“We have a track at the moment from a Mexican artist called Sofia Reyes who teamed up with Anitta from Brazil and Rita Ora from the UK. [‘R.I.P.’ was released on 14th March and currently has 29m views on YouTube and 24.8m streams on Spotify.] This was a cross-cultural collaboration. Some of that will continue to proliferate. I think we will see more Asian artists in the charts in the coming years,” said Bergen.
The IFPI numbers cover revenue from streaming, sales, performance rights and synchronisation income – but this is only part of how labels, especially the majors, make money today. There is distribution and investment/equity in technology companies as well as a share in some artists’ non-recorded music income.
As such, the IFPI numbers only show part of the record labels’ business, which risks starting to feel like an archaic yardstick. Will the body move to include those other revenue streams in its reporting?
“You really have to speak to the IFPI for that,” is how Bondell (pictured below) responded when the question was put to him. “But certainly what we call the traditional recorded music business – physical, to a much lesser extent, and digital – is still accounting for the lion’s share of revenue and that is going to be the case for a very long time. You would have to check with Frances whether there is a move to try to track some of these ancillary income streams that you mentioned.”
Music Ally did just that, and Moore suggested that labels will be the IFPI’s guide when it comes to this decision. When will it broaden its reporting net? “When our members ask us to, to be quite honest,” she said.
“At the moment we represent the recorded side of the business. When our members want us to go further they will let us know and we will be ready to do so. At present we haven’t been asked by the companies to get into those other areas. When they do ask, we are there and ready to do it.”
This June, it will be 20 years since the emergence of file-sharing software Napster, and the subsequent decline in recorded-music revenues. As such, it feels like a useful time to be asking what the industry learned from that experience.
“I can’t speak for the entire industry – but the record industry was one of the first industries to be hit with digital disruption and we went through all the classic phases when faced with something like that,” said Bondell.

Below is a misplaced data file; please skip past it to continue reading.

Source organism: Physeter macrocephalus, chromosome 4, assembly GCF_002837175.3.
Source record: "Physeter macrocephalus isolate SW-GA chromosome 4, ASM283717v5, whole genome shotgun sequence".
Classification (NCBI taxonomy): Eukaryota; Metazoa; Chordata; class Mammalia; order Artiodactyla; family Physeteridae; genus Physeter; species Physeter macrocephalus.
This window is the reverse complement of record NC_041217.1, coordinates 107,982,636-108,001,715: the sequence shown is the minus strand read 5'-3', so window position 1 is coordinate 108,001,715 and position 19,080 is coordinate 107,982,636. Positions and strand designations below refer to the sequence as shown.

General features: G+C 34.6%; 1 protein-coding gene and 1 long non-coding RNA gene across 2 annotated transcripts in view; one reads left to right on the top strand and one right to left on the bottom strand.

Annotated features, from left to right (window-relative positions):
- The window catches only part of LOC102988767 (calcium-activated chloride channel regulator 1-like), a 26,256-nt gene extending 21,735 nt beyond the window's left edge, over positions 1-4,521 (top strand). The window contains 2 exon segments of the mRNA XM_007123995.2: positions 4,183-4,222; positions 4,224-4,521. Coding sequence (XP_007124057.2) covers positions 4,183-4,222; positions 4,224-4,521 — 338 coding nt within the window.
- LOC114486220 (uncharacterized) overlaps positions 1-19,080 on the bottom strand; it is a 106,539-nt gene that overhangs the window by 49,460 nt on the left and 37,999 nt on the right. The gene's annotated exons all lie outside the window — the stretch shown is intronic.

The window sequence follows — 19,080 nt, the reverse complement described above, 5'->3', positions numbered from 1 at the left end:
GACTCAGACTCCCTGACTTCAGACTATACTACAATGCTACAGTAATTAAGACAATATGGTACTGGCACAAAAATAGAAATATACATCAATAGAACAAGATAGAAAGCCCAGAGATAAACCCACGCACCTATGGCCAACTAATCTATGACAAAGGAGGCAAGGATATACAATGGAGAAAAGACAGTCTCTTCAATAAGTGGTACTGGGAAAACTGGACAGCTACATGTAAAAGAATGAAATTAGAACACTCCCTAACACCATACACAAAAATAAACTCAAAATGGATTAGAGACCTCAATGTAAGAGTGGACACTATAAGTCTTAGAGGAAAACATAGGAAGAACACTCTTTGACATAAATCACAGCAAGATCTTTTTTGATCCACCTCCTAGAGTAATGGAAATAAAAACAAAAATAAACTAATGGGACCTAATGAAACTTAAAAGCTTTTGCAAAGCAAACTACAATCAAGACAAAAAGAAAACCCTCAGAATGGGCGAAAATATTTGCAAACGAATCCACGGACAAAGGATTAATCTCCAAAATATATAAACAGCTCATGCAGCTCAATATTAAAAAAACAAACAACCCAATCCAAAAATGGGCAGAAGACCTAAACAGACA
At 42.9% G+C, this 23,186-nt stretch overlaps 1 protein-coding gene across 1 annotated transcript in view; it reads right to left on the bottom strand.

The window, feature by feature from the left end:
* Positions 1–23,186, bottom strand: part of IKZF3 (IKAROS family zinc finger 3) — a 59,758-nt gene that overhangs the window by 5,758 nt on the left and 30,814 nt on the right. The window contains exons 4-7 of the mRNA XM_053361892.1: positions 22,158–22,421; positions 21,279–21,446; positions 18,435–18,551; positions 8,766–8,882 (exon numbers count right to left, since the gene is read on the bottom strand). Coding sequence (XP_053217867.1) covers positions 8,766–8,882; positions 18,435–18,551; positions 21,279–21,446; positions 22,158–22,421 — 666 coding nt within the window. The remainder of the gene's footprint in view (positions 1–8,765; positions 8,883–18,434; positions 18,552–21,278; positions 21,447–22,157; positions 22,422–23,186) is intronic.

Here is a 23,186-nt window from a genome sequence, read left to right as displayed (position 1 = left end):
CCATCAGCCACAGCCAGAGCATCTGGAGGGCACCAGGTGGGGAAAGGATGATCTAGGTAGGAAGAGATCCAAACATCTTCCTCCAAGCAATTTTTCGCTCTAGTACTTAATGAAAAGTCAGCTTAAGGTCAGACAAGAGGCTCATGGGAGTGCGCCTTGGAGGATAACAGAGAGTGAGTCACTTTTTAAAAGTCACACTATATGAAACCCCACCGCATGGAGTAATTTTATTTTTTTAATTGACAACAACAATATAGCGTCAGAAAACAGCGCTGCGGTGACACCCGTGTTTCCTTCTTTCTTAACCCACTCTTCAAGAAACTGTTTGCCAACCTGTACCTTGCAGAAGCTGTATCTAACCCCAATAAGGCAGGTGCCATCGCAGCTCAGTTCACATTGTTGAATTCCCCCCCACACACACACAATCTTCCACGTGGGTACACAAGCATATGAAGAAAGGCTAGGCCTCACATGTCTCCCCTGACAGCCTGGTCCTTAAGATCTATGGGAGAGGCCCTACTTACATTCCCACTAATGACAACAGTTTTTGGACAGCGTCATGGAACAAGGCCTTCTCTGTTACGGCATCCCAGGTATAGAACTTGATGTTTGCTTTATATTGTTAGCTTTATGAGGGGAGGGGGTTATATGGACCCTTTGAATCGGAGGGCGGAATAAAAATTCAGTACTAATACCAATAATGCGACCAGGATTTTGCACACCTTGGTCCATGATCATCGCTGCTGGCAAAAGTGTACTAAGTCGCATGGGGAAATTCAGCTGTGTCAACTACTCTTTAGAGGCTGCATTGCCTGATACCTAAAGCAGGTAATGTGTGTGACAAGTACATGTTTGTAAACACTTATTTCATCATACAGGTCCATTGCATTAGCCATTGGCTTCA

“First there was denial, then maybe thinking we could do something with it and then fully embracing it. Music is probably further ahead than any other media industry in having embraced digital. Hopefully the lesson we learned on that is to try and look a little bit around the corner at what is happening in the market and to try to see the signs of what is happening and react to them as early and effectively as we can.”
Bergen struck a similar note. “I hope [we learned] a lot. But I don’t think we should focus only on the Napster experience. But we should never be complacent and think that happy days are here to stay. You should always be looking to evolve, to anticipate the needs of the market and the changes in the market and to serve your audience and serve your fans,” he said.
Is that why Warner recently poached Scott Cohen from The Orchard/Sony to become its new chief innovation officer?
“If he can assist us seeing trouble down the road that will be helpful,” said Bergen. “We are reinvested back into the business – both in our artists and in other companies that can help provide services to our artists and connect them with their fans. We are trying to continue to evolve to meet the next challenge.”
Moore used the question to return to the ‘value gap’ debate. “The most important thing we have learned is that if you make music available without any value – if you take away the value of music – then there is no reinvestment in the industry and there are no new artists who appear,” she said.
“I think what we have learned is the importance of music being properly licensed and fairly paid for – and that allows the reinvestment in the industry and the development into the future. The lesson from Napster is that that system doesn’t work because there is no reinvestment in the industry.”
Four years in to its revival, what is the industry doing to ensure it’s not turned on its head again, in such a violent way?
“There is always another round of disruption coming around the corner and it is our business to try and spot that as early as possible and deal with it,” said Bondell. “Hopefully we are in better position to do that now than we were in the past.”
Bergen summed up how labels see their role. “I think it is our collective job to make sure that the business continues to grow. That is what we are dedicated to.”